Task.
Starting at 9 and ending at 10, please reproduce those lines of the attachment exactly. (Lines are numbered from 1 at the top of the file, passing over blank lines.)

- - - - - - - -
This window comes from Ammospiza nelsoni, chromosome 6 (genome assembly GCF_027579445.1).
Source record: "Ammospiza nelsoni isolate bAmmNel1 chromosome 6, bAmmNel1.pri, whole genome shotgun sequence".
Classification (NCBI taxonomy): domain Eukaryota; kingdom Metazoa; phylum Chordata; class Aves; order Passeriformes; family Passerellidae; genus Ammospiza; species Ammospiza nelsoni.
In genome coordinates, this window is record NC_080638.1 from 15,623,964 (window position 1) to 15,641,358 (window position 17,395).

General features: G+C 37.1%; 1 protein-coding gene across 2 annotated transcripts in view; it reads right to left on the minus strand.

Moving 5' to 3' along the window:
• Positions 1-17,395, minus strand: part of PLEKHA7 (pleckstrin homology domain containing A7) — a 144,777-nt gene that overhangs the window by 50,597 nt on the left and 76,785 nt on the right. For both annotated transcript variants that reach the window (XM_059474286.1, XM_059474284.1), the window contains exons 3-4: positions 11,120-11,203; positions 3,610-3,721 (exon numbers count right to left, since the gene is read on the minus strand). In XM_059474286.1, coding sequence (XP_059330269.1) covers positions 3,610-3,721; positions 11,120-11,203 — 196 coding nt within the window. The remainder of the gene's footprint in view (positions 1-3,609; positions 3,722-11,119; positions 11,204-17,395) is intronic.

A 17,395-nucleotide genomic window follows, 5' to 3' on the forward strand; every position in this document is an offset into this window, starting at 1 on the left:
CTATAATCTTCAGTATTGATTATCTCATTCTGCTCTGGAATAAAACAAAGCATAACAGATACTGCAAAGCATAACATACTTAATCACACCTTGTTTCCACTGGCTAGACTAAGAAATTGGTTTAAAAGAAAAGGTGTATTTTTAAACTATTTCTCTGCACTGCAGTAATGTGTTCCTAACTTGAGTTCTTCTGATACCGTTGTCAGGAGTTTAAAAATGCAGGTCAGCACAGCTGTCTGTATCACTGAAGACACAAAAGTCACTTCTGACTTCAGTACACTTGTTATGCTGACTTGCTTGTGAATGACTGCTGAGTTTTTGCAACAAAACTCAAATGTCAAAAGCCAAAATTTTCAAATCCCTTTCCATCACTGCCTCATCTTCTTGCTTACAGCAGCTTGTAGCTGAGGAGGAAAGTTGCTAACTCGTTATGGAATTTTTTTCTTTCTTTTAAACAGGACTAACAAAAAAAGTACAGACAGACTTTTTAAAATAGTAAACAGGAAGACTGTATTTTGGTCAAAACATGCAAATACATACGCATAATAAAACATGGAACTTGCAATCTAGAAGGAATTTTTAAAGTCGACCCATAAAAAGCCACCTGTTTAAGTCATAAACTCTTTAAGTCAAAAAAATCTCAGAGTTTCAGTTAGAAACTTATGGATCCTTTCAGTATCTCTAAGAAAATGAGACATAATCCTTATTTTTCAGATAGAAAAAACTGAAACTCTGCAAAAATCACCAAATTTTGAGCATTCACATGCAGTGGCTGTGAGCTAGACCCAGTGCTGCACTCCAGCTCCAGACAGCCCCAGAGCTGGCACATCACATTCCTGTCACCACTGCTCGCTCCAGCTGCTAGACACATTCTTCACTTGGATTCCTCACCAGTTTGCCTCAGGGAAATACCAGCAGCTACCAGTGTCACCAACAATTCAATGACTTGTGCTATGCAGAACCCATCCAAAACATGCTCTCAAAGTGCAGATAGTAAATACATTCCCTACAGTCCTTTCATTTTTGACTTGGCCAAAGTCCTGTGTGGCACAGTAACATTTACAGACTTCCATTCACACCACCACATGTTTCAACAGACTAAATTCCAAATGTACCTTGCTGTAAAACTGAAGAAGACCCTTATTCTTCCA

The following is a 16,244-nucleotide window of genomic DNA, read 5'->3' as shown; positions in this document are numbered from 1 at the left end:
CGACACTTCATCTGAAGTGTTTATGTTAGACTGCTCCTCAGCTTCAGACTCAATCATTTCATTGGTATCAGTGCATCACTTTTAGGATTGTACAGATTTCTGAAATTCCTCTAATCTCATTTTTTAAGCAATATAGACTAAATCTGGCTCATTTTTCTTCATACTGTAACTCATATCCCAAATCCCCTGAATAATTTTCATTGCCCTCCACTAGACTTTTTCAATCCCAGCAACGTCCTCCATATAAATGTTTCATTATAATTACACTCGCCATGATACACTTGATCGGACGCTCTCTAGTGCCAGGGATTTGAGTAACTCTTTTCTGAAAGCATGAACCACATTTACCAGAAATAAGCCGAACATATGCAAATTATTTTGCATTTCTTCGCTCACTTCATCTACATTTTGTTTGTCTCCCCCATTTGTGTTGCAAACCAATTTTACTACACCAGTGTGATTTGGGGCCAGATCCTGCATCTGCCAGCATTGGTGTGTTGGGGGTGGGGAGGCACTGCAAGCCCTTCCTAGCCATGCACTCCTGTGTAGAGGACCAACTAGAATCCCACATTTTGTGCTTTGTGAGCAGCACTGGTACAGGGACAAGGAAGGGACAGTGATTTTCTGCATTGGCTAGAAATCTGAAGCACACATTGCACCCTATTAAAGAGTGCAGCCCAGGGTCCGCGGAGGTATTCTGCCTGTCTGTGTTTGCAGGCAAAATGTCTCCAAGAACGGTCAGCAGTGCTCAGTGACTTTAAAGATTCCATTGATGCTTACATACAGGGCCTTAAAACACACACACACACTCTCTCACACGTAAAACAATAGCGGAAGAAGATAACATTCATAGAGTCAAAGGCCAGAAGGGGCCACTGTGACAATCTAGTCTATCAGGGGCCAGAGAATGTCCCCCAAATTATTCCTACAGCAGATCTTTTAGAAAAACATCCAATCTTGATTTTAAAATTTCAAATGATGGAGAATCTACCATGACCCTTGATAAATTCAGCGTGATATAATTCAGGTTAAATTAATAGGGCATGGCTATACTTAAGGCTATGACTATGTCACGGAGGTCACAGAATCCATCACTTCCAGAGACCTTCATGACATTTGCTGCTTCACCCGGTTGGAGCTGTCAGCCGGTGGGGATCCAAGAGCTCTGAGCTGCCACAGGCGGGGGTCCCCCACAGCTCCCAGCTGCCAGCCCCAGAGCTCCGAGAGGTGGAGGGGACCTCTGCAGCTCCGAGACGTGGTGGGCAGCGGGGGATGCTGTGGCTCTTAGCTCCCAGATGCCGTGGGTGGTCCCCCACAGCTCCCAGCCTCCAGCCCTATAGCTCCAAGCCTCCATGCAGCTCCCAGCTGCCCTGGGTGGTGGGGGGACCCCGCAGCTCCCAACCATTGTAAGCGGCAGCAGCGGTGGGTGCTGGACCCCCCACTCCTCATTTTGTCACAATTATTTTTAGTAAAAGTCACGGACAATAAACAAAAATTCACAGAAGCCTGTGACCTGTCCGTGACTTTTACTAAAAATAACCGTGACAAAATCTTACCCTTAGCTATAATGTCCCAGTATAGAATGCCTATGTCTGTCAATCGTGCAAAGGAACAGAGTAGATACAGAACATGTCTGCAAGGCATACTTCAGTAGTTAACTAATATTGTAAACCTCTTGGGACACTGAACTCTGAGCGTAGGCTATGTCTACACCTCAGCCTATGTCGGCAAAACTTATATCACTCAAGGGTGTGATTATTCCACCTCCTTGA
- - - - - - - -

CTATAATCTTCAGTATTGATTATCTCATTCTGCTCTGGAATAAAACAAAGCATAACAGATACTGCAAAGCATAACATACTTAATCACACCTTGTTTCCACTGGCTAGACTAAGAAATTGGTTTAAAAGAAAAGGTGTATTTTTAAACTATTTCTCTGCACTGCAGTAATGTGTTCCTAACTTGAGTTCTTCTGATACCGTTGTCAGGAGTTTAAAAATGCAGGTCAGCACAGCTGTCTGTATCACTGAAGACACAAAAGTCACTTCTGACTTCAGTACACTTGTTATGCTGACTTGCTTGTGAATGACTGCTGAGTTTTTGCAACAAAACTCAAATGTCAAAAGCCAAAATTTTCAAATCCCTTTCCATCACTGCCTCATCTTCTTGCTTACAGCAGCTTGTAGCTGAGGAGGAAAGTTGCTAACTCGTTATGGAATTTTTTTCTTTCTTTTAAACAGGACTAACAAAAAAAGTACAGACAGACTTTTTAAAATAGTAAACAGGAAGACTGTATTTTGGTCAAAACATGCAAATACATACGCATAATAAAACATGGAACTTGCAATCTAGAAGGAATTTTTAAAGTCGACCCATAAAAAGCCACCTGTTTAAGTCATAAACTCTTTAAGTCAAAAAAATCTCAGAGTTTCAGTTAGAAACTTATGGATCCTTTCAGTATCTCTAAGAAAATGAGACATAATCCTTATTTTTCAGATAGAAAAAACTGAAACTCTGCAAAAATCACCAAATTTTGAGCATTCACATGCAGTGGCTGTGAGCTAGACCCAGTGCTGCACTCCAGCTCCAGACAGCCCCAGAGCTGGCACATCACATTCCTGTCACCACTGCTCGCTCCAGCTGCTAGACACATTCTTCACTTGGATTCCTCACCAGTTTGCCTCAGGGAAATACCAGCAGCTACCAGTGTCACCAACAATTCAATGACTTGTGCTATGCAGAACCCATCCAAAACATGCTCTCAAAGTGCAGATAGTAAATACATTCCCTACAGTCCTTTCATTTTTGACTTGGCCAAAGTCCTGTGTGGCACAGTAACATTTACAGACTTCCATTCACACCACCACATGTTTCAACAGACTAAATTCCAAATGTACCTTGCTGTAAAACTGAAGAAGACCCTTATTCTTCCA

The following is a 16,244-nucleotide window of genomic DNA, read 5'->3' as shown; positions in this document are numbered from 1 at the left end: